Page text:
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a heart across the ocean

Happy Ate (Eight)!

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Our trip to Hawaii early this month coincided with the advanced celebration of our 8th wedding anniversary. As always, in honor of our beach wedding, we make sure that our anniversary celebration is held close to the water. Since we stayed on Waikiki during our visit in Hawaii, one of the restaurants we dined at was the Hau Tree Lanai, which is just in front of the Kaimana Beach.

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It is said that the entire area was once known to the Hawaiians as Kapua, which translates to “the flower.” While the place may look no different from any other restaurants on the beach, Hau Tree Lanai is quite rich in history. How did I learn that? Well, by mere chance while I was looking at the menu, I noticed that printed on the back was its brief history, which, of course, didn’t escape my attention.

It detailed that the beach in front of the restaurant which is now called Kaimana Beach was formerly known as Sans Souci Beach (French for carefree). It is said that the area used to be extremely popular during the 1890s because of the San Souci Hotel, which consisted of small bungalows with thatched roofs. The hotel became one of Waikiki’s leading Inns, and arguably Waikiki’s first famous hotel. The plot to reinstate Queen Liliuokalani to the Hawaiian throne is also said to have been planned under the trees in this Kapua area.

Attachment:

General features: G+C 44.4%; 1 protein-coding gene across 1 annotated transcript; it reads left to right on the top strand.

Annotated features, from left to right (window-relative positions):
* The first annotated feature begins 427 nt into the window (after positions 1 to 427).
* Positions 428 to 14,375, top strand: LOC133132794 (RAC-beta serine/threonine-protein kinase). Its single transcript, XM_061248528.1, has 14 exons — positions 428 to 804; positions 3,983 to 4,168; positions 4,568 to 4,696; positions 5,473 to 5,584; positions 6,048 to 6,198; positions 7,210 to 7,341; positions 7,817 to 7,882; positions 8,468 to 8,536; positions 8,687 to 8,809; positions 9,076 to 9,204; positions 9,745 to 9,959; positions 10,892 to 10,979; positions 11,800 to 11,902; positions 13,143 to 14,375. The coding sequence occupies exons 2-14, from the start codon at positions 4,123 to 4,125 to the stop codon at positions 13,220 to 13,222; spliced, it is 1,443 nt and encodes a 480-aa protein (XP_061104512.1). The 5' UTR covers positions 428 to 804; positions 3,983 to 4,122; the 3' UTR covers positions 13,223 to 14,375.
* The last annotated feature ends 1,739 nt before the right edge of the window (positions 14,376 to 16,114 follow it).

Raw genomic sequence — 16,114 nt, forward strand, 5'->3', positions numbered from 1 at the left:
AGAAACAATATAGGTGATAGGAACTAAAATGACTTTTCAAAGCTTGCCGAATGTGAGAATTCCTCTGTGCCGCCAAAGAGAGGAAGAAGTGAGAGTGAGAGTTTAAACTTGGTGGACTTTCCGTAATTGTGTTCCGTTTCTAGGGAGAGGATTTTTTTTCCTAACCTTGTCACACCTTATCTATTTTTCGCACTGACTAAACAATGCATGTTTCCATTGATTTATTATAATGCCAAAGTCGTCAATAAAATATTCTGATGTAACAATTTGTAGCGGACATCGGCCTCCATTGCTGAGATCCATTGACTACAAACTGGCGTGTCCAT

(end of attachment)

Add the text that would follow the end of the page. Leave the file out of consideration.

In 1902, after a 12 day voyage from San Francisco, the Steamship Silverton laid the first Trans-Pacific Telegraph Cable. It was cited that the cable was brought ashore through Kapua Channel, and the first telegraphic message was sent to the island by President Theodore Roosevelt in 1903.

Scottich novelist and author Robert Stevenson was also said to be a frequent guest of the hotel, and he wrote some of his sea novels while sitting under the Hau Tree. How fascinating is that? And, after many years later, look who are sitting under the tree? Yes, us!heart

I must admit the place was lovely. The food was great, and the scenery was splendid, especially during our visit when two Hawaiian monk seals Rocky and Kaimana were nearby providing a star-studded attraction. The breeze coming from the beach was also refreshing, and if you happen to come for a dinner delight, surely you can’t miss the magnificent sunset that eventually disappears in the Pacific ocean before your eyes.

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It was a wonderful place just like my wonderful husband said it would be. Indeed, if was a Happy 8th for us. Happy Wedding Anniversary, my Love!

“I love being my husband’s wife.” – Julianna Marguilles

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